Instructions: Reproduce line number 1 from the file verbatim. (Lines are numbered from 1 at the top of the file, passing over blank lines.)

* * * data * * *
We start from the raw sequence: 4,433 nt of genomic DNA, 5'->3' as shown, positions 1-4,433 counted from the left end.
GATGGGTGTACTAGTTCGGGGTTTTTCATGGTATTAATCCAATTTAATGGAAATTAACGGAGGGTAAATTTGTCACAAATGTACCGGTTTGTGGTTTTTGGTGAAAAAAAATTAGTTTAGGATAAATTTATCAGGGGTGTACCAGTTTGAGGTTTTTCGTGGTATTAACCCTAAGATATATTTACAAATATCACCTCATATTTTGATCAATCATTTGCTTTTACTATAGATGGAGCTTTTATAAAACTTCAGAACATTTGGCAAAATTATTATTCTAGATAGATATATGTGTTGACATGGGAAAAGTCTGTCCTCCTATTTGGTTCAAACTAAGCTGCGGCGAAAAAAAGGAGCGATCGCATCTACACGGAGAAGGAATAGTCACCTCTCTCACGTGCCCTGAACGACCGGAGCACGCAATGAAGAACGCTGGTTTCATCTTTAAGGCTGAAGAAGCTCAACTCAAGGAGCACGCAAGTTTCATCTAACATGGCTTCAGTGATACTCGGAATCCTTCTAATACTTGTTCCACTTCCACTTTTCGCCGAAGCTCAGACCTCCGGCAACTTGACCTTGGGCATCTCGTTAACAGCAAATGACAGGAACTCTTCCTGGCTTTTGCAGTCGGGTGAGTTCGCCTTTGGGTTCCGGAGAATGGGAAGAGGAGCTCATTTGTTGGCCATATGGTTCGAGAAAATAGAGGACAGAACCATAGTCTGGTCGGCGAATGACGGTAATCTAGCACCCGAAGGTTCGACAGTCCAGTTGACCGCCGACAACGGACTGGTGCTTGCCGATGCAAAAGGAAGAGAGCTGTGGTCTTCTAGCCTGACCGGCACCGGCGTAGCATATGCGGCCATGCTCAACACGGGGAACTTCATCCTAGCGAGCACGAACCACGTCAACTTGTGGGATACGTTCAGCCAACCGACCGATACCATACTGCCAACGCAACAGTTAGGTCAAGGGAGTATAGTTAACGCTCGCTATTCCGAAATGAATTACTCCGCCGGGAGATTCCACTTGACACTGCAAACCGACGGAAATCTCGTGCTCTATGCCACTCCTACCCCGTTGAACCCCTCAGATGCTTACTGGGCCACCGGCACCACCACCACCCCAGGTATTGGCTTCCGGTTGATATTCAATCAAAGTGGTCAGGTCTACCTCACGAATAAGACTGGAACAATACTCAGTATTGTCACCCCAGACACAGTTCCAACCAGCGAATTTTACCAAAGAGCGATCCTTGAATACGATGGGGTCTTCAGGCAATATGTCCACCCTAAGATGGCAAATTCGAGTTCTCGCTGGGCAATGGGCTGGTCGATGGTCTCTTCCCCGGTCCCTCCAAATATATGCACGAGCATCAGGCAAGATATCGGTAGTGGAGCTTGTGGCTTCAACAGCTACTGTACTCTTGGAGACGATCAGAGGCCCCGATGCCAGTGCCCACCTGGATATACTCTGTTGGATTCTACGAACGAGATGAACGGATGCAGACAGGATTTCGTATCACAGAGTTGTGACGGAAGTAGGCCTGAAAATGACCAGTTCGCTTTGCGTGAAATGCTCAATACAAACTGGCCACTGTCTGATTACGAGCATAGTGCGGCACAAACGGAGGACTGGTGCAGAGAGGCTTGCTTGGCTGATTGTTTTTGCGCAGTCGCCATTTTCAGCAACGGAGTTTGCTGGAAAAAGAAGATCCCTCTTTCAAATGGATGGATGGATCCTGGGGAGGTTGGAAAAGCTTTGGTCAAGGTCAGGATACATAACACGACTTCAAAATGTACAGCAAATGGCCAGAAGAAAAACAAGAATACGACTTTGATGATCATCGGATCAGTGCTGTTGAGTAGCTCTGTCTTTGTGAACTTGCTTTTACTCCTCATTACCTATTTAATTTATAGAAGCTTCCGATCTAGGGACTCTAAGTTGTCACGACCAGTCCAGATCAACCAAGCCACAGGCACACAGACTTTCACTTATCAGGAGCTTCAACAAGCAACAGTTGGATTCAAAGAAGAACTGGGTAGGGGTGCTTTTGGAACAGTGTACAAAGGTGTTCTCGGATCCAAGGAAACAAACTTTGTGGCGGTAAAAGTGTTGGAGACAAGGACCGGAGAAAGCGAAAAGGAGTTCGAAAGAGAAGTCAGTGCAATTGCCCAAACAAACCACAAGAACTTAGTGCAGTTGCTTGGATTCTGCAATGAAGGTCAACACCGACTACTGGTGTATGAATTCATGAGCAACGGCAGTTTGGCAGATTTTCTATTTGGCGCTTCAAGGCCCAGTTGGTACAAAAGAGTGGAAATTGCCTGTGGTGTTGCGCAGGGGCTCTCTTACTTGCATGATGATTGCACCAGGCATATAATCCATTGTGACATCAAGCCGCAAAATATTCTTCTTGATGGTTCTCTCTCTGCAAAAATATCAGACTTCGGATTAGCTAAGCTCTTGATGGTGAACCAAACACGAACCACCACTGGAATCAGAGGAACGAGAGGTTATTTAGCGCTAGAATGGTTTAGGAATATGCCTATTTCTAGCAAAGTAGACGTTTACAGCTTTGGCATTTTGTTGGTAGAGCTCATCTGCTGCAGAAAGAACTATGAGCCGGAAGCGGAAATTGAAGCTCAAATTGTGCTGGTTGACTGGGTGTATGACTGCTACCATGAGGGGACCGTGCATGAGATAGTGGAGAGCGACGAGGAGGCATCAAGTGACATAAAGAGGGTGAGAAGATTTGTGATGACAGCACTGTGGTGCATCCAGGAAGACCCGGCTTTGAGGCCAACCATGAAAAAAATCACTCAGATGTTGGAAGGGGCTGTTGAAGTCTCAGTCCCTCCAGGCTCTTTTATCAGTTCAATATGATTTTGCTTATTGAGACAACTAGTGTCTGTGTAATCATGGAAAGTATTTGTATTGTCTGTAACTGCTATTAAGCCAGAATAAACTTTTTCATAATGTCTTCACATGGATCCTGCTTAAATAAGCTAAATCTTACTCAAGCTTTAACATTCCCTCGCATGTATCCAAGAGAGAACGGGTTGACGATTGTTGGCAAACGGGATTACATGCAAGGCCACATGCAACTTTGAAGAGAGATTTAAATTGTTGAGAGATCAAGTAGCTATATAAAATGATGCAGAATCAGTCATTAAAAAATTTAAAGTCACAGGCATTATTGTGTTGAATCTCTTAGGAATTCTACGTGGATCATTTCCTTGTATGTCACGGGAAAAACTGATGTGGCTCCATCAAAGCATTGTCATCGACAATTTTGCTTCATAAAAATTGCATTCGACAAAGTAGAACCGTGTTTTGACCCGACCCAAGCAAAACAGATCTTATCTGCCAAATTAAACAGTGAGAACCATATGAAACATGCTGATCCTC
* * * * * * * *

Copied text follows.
We start from the raw sequence: 4,433 nt of genomic DNA, 5'->3' as shown, positions 1-4,433 counted from the left end.